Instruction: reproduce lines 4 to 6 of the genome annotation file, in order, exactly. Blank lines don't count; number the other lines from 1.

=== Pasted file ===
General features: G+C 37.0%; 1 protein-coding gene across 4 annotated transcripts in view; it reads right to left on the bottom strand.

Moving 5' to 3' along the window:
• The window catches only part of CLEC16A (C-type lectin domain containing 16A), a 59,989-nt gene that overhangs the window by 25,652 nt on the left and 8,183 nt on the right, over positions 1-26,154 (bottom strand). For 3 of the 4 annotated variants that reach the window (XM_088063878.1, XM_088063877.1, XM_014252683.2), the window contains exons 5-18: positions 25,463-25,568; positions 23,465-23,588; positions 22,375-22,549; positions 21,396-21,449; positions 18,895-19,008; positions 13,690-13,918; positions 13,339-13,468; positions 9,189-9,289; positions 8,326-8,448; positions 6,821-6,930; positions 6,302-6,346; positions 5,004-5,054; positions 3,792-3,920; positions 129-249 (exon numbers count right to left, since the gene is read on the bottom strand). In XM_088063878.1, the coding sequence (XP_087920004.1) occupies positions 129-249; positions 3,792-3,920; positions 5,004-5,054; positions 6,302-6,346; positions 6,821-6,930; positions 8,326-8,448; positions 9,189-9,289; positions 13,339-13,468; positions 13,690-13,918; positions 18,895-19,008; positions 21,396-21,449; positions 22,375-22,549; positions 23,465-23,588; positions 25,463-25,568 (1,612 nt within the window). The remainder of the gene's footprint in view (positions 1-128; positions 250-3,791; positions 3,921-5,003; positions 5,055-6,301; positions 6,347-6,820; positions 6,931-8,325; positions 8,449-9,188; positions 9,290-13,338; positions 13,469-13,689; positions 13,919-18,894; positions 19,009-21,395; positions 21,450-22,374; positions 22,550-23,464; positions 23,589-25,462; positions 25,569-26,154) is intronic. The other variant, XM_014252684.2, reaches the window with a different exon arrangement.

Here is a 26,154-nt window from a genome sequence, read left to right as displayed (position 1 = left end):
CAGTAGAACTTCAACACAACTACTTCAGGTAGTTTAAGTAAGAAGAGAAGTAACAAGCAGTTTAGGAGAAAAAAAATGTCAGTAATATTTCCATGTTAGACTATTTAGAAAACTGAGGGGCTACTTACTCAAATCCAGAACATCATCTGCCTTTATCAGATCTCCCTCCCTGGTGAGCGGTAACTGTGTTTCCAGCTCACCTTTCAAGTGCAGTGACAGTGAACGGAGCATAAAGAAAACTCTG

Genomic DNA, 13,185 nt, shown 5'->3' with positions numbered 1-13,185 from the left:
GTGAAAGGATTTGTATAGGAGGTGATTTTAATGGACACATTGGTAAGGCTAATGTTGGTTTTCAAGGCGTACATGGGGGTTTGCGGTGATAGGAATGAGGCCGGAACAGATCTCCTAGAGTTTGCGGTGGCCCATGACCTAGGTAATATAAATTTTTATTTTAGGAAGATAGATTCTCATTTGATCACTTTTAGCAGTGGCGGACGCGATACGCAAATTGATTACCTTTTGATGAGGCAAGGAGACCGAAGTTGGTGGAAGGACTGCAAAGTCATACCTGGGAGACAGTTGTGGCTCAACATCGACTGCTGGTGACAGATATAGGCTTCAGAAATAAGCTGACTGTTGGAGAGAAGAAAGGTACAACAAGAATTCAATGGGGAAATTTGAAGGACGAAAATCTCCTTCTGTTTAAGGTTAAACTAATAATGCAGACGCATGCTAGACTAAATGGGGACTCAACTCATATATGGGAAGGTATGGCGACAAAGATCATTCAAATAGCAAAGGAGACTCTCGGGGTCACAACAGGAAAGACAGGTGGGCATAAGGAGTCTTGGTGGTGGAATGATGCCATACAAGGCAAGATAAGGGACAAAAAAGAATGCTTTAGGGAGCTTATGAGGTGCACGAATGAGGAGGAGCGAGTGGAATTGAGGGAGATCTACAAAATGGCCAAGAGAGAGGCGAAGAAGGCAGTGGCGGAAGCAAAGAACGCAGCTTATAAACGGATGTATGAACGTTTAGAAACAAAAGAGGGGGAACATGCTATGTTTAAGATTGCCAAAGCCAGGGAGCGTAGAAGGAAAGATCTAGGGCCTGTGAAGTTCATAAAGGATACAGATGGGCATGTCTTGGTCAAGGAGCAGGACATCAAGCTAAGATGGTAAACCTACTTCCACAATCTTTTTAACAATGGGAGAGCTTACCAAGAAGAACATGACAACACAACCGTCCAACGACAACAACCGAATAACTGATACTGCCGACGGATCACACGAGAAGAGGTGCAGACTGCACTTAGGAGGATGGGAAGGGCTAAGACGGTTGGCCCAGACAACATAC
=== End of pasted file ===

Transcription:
Here is a 26,154-nt window from a genome sequence, read left to right as displayed (position 1 = left end):
CAGTAGAACTTCAACACAACTACTTCAGGTAGTTTAAGTAAGAAGAGAAGTAACAAGCAGTTTAGGAGAAAAAAAATGTCAGTAATATTTCCATGTTAGACTATTTAGAAAACTGAGGGGCTACTTACTCAAATCCAGAACATCATCTGCCTTTATCAGATCTCCCTCCCTGGTGAGCGGTAACTGTGTTTCCAGCTCACCTTTCAAGTGCAGTGACAGTGAACGGAGCATAAAGAAAACTCTG

Genomic DNA, 13,185 nt, shown 5'->3' with positions numbered 1-13,185 from the left: